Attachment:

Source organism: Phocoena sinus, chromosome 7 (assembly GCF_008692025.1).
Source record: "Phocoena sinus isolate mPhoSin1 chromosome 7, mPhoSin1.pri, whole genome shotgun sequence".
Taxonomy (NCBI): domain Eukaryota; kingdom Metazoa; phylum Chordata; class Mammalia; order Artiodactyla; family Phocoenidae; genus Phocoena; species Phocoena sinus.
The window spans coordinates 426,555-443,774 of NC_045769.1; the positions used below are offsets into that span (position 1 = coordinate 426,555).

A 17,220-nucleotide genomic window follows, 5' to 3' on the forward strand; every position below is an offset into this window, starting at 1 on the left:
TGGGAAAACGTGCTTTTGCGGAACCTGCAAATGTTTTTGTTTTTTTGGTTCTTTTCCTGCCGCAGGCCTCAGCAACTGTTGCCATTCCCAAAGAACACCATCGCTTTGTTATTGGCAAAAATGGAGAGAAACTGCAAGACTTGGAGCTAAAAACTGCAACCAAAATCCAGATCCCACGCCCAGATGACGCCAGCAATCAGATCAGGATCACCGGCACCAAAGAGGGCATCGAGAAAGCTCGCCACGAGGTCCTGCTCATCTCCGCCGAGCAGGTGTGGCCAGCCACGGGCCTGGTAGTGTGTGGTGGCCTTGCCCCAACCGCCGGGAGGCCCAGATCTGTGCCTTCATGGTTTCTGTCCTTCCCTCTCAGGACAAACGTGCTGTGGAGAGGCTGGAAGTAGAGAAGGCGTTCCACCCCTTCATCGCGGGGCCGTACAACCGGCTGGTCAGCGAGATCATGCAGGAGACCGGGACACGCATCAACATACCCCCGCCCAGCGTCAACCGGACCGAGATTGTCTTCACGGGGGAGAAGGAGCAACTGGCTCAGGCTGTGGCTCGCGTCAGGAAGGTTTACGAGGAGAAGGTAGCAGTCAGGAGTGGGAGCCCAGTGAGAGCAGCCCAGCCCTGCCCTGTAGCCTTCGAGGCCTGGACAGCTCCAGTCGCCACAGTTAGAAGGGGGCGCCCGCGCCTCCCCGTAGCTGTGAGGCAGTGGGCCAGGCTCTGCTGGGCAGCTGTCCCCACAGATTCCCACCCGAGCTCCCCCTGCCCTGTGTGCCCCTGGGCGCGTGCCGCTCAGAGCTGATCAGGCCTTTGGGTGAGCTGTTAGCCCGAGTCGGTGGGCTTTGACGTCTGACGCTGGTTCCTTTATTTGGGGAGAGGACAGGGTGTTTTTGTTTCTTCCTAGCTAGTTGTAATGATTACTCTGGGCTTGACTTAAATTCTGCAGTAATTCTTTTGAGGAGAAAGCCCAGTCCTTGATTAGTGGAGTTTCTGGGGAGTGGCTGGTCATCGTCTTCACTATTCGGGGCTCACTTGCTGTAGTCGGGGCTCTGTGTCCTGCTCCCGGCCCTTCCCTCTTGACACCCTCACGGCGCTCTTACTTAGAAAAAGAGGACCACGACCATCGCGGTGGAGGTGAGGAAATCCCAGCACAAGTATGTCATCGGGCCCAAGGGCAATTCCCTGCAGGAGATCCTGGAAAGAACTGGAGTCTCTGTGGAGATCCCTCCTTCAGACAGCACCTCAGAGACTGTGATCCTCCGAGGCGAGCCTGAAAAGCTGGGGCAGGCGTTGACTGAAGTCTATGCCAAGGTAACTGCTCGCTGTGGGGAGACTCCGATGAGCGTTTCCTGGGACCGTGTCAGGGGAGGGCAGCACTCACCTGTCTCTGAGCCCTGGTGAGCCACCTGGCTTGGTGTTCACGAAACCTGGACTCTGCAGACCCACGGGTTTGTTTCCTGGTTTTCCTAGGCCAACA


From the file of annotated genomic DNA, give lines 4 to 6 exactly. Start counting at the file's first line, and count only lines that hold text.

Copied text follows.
The window spans coordinates 426,555-443,774 of NC_045769.1; the positions used below are offsets into that span (position 1 = coordinate 426,555).

A 17,220-nucleotide genomic window follows, 5' to 3' on the forward strand; every position below is an offset into this window, starting at 1 on the left:
TGGGAAAACGTGCTTTTGCGGAACCTGCAAATGTTTTTGTTTTTTTGGTTCTTTTCCTGCCGCAGGCCTCAGCAACTGTTGCCATTCCCAAAGAACACCATCGCTTTGTTATTGGCAAAAATGGAGAGAAACTGCAAGACTTGGAGCTAAAAACTGCAACCAAAATCCAGATCCCACGCCCAGATGACGCCAGCAATCAGATCAGGATCACCGGCACCAAAGAGGGCATCGAGAAAGCTCGCCACGAGGTCCTGCTCATCTCCGCCGAGCAGGTGTGGCCAGCCACGGGCCTGGTAGTGTGTGGTGGCCTTGCCCCAACCGCCGGGAGGCCCAGATCTGTGCCTTCATGGTTTCTGTCCTTCCCTCTCAGGACAAACGTGCTGTGGAGAGGCTGGAAGTAGAGAAGGCGTTCCACCCCTTCATCGCGGGGCCGTACAACCGGCTGGTCAGCGAGATCATGCAGGAGACCGGGACACGCATCAACATACCCCCGCCCAGCGTCAACCGGACCGAGATTGTCTTCACGGGGGAGAAGGAGCAACTGGCTCAGGCTGTGGCTCGCGTCAGGAAGGTTTACGAGGAGAAGGTAGCAGTCAGGAGTGGGAGCCCAGTGAGAGCAGCCCAGCCCTGCCCTGTAGCCTTCGAGGCCTGGACAGCTCCAGTCGCCACAGTTAGAAGGGGGCGCCCGCGCCTCCCCGTAGCTGTGAGGCAGTGGGCCAGGCTCTGCTGGGCAGCTGTCCCCACAGATTCCCACCCGAGCTCCCCCTGCCCTGTGTGCCCCTGGGCGCGTGCCGCTCAGAGCTGATCAGGCCTTTGGGTGAGCTGTTAGCCCGAGTCGGTGGGCTTTGACGTCTGACGCTGGTTCCTTTATTTGGGGAGAGGACAGGGTGTTTTTGTTTCTTCCTAGCTAGTTGTAATGATTACTCTGGGCTTGACTTAAATTCTGCAGTAATTCTTTTGAGGAGAAAGCCCAGTCCTTGATTAGTGGAGTTTCTGGGGAGTGGCTGGTCATCGTCTTCACTATTCGGGGCTCACTTGCTGTAGTCGGGGCTCTGTGTCCTGCTCCCGGCCCTTCCCTCTTGACACCCTCACGGCGCTCTTACTTAGAAAAAGAGGACCACGACCATCGCGGTGGAGGTGAGGAAATCCCAGCACAAGTATGTCATCGGGCCCAAGGGCAATTCCCTGCAGGAGATCCTGGAAAGAACTGGAGTCTCTGTGGAGATCCCTCCTTCAGACAGCACCTCAGAGACTGTGATCCTCCGAGGCGAGCCTGAAAAGCTGGGGCAGGCGTTGACTGAAGTCTATGCCAAGGTAACTGCTCGCTGTGGGGAGACTCCGATGAGCGTTTCCTGGGACCGTGTCAGGGGAGGGCAGCACTCACCTGTCTCTGAGCCCTGGTGAGCCACCTGGCTTGGTGTTCACGAAACCTGGACTCTGCAGACCCACGGGTTTGTTTCCTGGTTTTCCTAGGCCAACA